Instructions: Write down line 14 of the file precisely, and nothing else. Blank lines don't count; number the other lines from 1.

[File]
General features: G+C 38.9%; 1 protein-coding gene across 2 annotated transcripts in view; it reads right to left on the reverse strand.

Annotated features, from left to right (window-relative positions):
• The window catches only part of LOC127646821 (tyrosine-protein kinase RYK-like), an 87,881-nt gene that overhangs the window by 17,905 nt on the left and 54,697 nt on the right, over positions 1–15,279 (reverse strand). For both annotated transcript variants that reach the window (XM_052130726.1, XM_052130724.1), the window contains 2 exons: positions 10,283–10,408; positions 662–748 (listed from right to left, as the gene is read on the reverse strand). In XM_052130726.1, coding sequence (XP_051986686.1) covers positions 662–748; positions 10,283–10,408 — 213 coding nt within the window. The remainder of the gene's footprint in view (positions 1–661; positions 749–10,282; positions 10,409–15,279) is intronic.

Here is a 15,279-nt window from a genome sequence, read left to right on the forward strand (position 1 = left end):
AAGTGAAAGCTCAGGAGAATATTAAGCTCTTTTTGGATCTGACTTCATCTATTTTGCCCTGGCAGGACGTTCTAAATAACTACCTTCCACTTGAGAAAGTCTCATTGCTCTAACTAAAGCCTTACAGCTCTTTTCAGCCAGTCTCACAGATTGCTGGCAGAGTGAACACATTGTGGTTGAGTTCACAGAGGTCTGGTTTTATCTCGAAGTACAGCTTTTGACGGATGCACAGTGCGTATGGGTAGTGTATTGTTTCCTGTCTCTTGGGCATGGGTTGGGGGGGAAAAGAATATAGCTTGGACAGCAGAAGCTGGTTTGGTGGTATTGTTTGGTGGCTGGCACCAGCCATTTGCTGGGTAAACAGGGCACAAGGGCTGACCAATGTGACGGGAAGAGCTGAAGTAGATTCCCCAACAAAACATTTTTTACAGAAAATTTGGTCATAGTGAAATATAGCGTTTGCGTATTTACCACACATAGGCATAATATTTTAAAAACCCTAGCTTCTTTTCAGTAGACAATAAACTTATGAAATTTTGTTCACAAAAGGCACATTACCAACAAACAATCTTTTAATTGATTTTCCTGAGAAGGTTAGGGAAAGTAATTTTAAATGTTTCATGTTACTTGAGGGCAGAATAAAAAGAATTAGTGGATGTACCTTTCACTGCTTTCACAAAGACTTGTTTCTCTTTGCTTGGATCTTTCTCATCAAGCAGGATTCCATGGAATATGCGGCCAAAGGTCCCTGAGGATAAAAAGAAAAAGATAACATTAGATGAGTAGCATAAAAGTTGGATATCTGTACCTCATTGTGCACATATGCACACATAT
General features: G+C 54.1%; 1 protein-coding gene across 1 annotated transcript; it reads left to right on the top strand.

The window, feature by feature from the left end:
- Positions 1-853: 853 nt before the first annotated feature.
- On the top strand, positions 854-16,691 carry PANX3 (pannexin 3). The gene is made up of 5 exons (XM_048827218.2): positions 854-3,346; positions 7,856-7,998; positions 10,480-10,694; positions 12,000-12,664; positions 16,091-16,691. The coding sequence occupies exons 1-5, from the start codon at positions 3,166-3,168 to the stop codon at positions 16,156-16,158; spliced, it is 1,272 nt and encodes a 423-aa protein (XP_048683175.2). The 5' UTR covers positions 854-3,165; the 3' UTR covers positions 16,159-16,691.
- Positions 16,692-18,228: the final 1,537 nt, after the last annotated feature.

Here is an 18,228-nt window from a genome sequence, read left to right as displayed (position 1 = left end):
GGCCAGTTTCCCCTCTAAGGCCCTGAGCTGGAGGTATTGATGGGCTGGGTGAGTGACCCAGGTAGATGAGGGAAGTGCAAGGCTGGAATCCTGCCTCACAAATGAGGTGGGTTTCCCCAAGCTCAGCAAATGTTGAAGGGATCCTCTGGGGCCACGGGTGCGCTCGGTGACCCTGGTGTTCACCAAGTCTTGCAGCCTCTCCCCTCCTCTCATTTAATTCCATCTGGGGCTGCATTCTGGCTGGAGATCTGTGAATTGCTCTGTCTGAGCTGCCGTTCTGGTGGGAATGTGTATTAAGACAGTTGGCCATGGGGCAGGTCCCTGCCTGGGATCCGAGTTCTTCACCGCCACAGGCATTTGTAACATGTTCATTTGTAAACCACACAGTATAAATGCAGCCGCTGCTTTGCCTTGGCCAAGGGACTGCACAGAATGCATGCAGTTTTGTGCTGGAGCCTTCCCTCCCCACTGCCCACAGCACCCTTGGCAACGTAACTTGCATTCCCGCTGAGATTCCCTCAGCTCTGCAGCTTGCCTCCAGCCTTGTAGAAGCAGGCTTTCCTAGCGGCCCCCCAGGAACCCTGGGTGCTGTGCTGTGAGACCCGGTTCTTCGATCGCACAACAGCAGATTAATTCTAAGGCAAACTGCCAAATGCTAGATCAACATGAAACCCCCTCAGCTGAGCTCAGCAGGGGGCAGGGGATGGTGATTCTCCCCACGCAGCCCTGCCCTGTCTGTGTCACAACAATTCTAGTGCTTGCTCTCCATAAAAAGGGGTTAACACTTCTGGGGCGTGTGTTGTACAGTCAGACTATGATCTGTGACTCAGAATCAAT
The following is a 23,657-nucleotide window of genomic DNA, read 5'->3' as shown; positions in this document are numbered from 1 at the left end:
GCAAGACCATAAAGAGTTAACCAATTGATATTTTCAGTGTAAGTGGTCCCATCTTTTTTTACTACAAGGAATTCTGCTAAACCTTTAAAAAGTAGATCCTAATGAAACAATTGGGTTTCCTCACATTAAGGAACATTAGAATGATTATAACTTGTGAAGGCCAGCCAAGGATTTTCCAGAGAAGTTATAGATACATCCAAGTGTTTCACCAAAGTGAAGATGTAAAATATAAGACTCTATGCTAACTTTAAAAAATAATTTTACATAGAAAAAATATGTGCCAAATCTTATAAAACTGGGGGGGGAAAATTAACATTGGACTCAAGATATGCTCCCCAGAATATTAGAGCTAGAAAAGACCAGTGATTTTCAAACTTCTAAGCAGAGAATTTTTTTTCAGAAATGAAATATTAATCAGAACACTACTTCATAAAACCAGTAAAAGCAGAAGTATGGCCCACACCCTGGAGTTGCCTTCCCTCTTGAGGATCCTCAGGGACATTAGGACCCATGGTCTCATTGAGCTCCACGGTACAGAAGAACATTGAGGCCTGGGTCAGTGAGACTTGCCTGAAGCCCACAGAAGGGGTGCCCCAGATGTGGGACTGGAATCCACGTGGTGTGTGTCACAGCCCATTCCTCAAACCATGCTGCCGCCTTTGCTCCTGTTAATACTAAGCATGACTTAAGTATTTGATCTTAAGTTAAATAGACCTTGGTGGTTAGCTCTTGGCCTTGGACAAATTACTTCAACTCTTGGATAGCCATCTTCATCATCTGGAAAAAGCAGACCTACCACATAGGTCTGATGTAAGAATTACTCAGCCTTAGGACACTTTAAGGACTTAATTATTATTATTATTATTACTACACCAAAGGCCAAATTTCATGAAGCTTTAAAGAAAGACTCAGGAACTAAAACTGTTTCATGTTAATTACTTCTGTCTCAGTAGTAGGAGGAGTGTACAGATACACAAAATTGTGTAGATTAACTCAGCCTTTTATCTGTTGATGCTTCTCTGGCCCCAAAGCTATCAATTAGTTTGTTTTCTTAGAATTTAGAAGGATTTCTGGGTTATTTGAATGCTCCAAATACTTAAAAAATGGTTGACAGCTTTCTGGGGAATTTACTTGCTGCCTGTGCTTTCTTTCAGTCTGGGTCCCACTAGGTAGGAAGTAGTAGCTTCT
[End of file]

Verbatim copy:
GCAAGACCATAAAGAGTTAACCAATTGATATTTTCAGTGTAAGTGGTCCCATCTTTTTTTACTACAAGGAATTCTGCTAAACCTTTAAAAAGTAGATCCTAATGAAACAATTGGGTTTCCTCACATTAAGGAACATTAGAATGATTATAACTTGTGAAGGCCAGCCAAGGATTTTCCAGAGAAGTTATAGATACATCCAAGTGTTTCACCAAAGTGAAGATGTAAAATATAAGACTCTATGCTAACTTTAAAAAATAATTTTACATAGAAAAAATATGTGCCAAATCTTATAAAACTGGGGGGGGAAAATTAACATTGGACTCAAGATATGCTCCCCAGAATATTAGAGCTAGAAAAGACCAGTGATTTTCAAACTTCTAAGCAGAGAATTTTTTTTCAGAAATGAAATATTAATCAGAACACTACTTCATAAAACCAGTAAAAGCAGAAGTATGGCCCACACCCTGGAGTTGCCTTCCCTCTTGAGGATCCTCAGGGACATTAGGACCCATGGTCTCATTGAGCTCCACGGTACAGAAGAACATTGAGGCCTGGGTCAGTGAGACTTGCCTGAAGCCCACAGAAGGGGTGCCCCAGATGTGGGACTGGAATCCACGTGGTGTGTGTCACAGCCCATTCCTCAAACCATGCTGCCGCCTTTGCTCCTGTTAATACTAAGCATGACTTAAGTATTTGATCTTAAGTTAAATAGACCTTGGTGGTTAGCTCTTGGCCTTGGACAAATTACTTCAACTCTTGGATAGCCATCTTCATCATCTGGAAAAAGCAGACCTACCACATAGGTCTGATGTAAGAATTACTCAGCCTTAGGACACTTTAAGGACTTAATTATTATTATTATTATTACTACACCAAAGGCCAAATTTCATGAAGCTTTAAAGAAAGACTCAGGAACTAAAACTGTTTCATGTTAATTACTTCTGTCTCAGTAGTAGGAGGAGTGTACAGATACACAAAATTGTGTAGATTAACTCAGCCTTTTATCTGTTGATGCTTCTCTGGCCCCAAAGCTATCAATTAGTTTGTTTTCTTAGAATTTAGAAGGATTTCTGGGTTATTTGAATGCTCCAAATACTTAAAAAATGGTTGACAGCTTTCTGGGGAATTTACTTGCTGCCTGTGCTTTCTTTCAGTCTGGGTCCCACTAGGTAGGAAGTAGTAGCTTCT